One family demonstrates that the only thing better than taking your Up North toys out to play might be putting them away. Explore the gorgeous views and sustainable design that went into this East Jordan barndominium in Charlevoix County.

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The Van Solkemas—Kevin, Renita and their four adult children—love Northern Michigan’s four seasons and they know how to make the most of them: hunting, fishing, boating, swimming, snowmobiling, skiing and sometimes just plain soaking in the scenery. Originally from East Lansing, the family honed their vacation skills in a condo on Lake Charlevoix in East Jordan as the kids were growing up. Then Kevin’s job took them to Chicago, and as years went by, it became more and more difficult to pull everyone together and head to Northern Michigan, so they sold the condo.

In 2014, Kevin and his (by then) two adult sons joined each other for a fishing trip that had them reminiscing about their once-upon-a-time East Jordan family vacations. Call those memories the beginning of the next chapter of Van Solkema Up North vacations. Kevin and Renita began searching for property to build a vacation home where their grown family could gather. Their search, focused on the East Jordan area, soon turned up 73 acres covered in sugar maples and tucked high in the hills overlooking the Six Mile Lake valley.

The day before the couple was to close on the property, Kevin and his youngest son drove up to look at it a final time before signing. It was a gorgeous October day and the maples were aflame with color. They drove his son’s pickup to a fern-covered clearing in the forest. “We threw down the tailgate, had lunch, and looking over this valley I thought, ‘If God ever permits me to build on this property, this is exactly where I’d do it.’” He and his son marked the spot by building a fire ring out of stones. Two years later, the Van Solkemas were able to purchase an adjacent 80-or-so acres, bringing their total property to 150 acres.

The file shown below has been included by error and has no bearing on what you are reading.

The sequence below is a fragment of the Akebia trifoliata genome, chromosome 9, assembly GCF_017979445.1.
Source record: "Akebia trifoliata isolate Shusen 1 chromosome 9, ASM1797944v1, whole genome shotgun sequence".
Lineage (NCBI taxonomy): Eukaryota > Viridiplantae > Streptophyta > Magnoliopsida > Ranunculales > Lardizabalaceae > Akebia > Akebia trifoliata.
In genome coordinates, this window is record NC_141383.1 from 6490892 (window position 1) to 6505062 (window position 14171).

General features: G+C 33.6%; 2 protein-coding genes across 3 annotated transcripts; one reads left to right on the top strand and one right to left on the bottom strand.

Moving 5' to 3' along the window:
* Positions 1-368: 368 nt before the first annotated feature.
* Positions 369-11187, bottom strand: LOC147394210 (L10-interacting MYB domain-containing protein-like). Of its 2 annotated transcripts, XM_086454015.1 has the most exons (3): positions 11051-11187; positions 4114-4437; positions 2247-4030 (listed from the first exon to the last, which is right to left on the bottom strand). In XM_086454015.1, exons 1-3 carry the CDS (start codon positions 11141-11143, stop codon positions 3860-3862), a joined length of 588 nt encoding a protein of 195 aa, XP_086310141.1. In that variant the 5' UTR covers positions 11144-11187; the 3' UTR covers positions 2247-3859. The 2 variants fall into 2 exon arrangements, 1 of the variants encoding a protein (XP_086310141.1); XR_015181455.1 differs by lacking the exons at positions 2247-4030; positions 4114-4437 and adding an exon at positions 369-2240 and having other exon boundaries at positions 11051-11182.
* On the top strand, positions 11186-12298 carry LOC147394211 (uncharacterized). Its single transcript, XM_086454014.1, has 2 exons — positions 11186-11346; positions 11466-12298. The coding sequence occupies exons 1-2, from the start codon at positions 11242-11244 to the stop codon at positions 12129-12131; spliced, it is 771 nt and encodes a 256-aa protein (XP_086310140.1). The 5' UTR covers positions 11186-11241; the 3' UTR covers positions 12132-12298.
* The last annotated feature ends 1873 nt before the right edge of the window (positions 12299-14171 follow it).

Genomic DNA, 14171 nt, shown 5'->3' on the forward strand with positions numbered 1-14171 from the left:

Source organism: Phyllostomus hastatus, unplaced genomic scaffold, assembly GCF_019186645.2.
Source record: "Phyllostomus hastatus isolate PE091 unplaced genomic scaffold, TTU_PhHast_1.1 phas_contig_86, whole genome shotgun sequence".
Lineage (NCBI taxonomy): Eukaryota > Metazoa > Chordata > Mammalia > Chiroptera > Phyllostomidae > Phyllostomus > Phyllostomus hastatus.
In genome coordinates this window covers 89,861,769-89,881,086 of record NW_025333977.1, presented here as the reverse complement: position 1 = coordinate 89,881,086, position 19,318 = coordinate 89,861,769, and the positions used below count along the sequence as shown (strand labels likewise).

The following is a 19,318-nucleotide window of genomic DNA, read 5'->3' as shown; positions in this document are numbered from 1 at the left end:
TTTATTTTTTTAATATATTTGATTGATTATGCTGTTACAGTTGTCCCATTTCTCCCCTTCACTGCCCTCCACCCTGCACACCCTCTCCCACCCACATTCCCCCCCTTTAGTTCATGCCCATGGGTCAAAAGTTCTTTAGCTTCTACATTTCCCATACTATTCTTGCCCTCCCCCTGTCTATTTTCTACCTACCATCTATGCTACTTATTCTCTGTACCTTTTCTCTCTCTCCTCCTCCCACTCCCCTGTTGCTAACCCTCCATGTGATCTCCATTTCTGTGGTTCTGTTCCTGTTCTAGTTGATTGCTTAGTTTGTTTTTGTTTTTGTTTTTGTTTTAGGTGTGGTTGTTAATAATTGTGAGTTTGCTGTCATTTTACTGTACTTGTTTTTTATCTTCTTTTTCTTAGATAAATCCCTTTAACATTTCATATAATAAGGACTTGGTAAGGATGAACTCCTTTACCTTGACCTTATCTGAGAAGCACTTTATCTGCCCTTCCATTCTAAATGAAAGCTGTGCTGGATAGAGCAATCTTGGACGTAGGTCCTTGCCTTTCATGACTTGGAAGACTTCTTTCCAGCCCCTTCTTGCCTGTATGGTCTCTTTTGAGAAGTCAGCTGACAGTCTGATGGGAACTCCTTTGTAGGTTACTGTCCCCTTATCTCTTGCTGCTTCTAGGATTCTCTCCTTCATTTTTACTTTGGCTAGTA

Views from Barndominium in East Jordan

Photo by Dan Hasty

Outiside view of Barndominium in East Jordan

Photo by Dan Hasty

Barndominium in East Jordan side profile

Photo by Dan Hasty

Four years later the couple, ready to build now, turned to contractor Craig Boyd of Boyd Construction Company, based in Petoskey. Boyd, in turn, introduced them to Michael Karr, a young, forward- thinking architect of North45 architecture also based in Petoskey. “We didn’t go to Karr saying, ‘Here’s the sort of plan we want you to build us,’” Kevin recalls. “We just went to him with the concept for a lodge that would achieve several purposes—a living space for the whole family to gather in, also as a deer camp setting.”

Beyond those features, the Van Solkemas wanted storage for their recreational vehicles—with the living and the storage all under one roof. “I call it a barndominium,” Kevin says. “The concept is really catching on with people who don’t have space at their waterfront, or the ability to store their recreational vehicles in a dedicated storage barn.”

The Van Solkemas’ wish list included two more important features that particularly appealed to Karr, who designs with an emphasis on sustainability: the use of as many natural materials as possible and a geothermal groundwater heating system—systems that are known for their energy and cost-efficiency.